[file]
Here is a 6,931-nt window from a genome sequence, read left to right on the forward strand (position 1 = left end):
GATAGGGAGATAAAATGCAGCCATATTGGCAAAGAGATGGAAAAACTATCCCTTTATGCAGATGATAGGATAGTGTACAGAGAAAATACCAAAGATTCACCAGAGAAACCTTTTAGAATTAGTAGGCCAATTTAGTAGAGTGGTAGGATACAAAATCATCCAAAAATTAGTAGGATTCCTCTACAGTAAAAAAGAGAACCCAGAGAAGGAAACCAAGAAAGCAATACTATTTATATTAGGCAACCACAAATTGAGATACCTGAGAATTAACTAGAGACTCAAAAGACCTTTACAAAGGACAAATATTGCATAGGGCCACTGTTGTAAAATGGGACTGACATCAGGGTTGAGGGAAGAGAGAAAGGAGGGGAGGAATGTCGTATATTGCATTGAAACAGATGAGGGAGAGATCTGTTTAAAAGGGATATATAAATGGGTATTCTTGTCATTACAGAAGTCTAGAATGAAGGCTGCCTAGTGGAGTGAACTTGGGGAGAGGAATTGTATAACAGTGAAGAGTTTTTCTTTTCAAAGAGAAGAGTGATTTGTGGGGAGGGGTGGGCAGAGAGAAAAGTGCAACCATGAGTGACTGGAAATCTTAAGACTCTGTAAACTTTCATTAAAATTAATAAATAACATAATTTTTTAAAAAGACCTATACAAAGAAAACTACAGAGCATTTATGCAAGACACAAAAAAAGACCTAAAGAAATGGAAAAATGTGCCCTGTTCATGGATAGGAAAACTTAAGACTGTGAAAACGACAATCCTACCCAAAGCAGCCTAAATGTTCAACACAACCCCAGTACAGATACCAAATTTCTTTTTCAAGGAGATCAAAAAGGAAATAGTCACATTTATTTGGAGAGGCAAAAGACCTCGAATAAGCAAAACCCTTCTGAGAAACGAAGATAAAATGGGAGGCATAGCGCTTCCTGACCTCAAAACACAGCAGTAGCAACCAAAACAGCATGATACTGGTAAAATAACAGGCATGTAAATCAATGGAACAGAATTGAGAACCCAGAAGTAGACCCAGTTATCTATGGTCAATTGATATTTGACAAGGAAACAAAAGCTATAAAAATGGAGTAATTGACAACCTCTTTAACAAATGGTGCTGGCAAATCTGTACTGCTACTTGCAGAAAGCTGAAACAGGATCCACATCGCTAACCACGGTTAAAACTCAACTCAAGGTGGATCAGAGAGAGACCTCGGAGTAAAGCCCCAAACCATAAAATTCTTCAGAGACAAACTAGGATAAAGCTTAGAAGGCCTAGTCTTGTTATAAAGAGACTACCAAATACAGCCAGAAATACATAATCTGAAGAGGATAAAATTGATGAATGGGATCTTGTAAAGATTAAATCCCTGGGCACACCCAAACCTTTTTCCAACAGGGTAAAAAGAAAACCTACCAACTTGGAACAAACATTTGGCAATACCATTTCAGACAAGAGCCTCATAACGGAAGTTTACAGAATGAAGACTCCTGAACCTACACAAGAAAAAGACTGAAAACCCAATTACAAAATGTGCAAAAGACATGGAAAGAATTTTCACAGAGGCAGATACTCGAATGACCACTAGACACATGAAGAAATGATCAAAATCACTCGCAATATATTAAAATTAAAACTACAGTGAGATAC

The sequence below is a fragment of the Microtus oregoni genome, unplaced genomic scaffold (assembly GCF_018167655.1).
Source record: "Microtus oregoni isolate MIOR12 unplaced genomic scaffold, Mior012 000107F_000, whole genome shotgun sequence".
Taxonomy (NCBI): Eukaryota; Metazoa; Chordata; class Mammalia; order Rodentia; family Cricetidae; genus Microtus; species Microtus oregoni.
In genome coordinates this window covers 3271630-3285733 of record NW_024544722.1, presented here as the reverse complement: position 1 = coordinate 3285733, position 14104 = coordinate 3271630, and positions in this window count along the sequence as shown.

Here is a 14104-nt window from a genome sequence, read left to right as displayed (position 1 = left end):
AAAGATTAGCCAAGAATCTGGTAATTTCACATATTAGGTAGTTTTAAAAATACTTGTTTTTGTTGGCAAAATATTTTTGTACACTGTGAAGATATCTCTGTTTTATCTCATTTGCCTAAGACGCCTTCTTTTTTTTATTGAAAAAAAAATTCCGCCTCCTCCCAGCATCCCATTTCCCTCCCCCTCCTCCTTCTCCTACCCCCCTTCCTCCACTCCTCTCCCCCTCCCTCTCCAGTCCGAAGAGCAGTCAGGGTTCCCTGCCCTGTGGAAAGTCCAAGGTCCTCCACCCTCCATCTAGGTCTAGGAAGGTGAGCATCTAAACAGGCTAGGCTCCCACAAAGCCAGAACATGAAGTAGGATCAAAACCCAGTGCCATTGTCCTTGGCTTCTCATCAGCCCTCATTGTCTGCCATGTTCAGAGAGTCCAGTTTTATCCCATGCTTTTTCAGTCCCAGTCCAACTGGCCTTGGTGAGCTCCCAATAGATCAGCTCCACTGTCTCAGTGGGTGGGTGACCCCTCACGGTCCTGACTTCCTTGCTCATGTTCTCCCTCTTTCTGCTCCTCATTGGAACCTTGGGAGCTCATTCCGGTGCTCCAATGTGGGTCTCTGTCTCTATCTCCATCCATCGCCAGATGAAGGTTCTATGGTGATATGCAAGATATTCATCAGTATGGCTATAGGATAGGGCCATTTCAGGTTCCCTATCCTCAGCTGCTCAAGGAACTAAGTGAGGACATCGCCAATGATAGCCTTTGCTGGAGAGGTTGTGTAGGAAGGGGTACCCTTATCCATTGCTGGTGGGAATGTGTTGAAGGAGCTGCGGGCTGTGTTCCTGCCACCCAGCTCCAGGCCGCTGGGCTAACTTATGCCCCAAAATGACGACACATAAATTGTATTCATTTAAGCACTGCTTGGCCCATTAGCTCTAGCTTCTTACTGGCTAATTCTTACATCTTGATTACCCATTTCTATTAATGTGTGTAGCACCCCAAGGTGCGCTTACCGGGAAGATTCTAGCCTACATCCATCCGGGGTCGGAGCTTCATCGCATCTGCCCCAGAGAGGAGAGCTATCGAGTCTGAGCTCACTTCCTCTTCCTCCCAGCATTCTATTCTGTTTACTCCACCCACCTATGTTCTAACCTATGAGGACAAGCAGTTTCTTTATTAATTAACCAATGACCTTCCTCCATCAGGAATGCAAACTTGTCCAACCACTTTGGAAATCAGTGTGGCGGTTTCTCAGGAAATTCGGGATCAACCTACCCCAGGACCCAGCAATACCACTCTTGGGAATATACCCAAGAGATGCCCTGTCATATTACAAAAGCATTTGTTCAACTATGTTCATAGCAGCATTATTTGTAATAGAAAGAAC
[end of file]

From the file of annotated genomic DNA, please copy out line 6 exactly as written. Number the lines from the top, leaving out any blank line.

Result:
In genome coordinates this window covers 3271630-3285733 of record NW_024544722.1, presented here as the reverse complement: position 1 = coordinate 3285733, position 14104 = coordinate 3271630, and positions in this window count along the sequence as shown.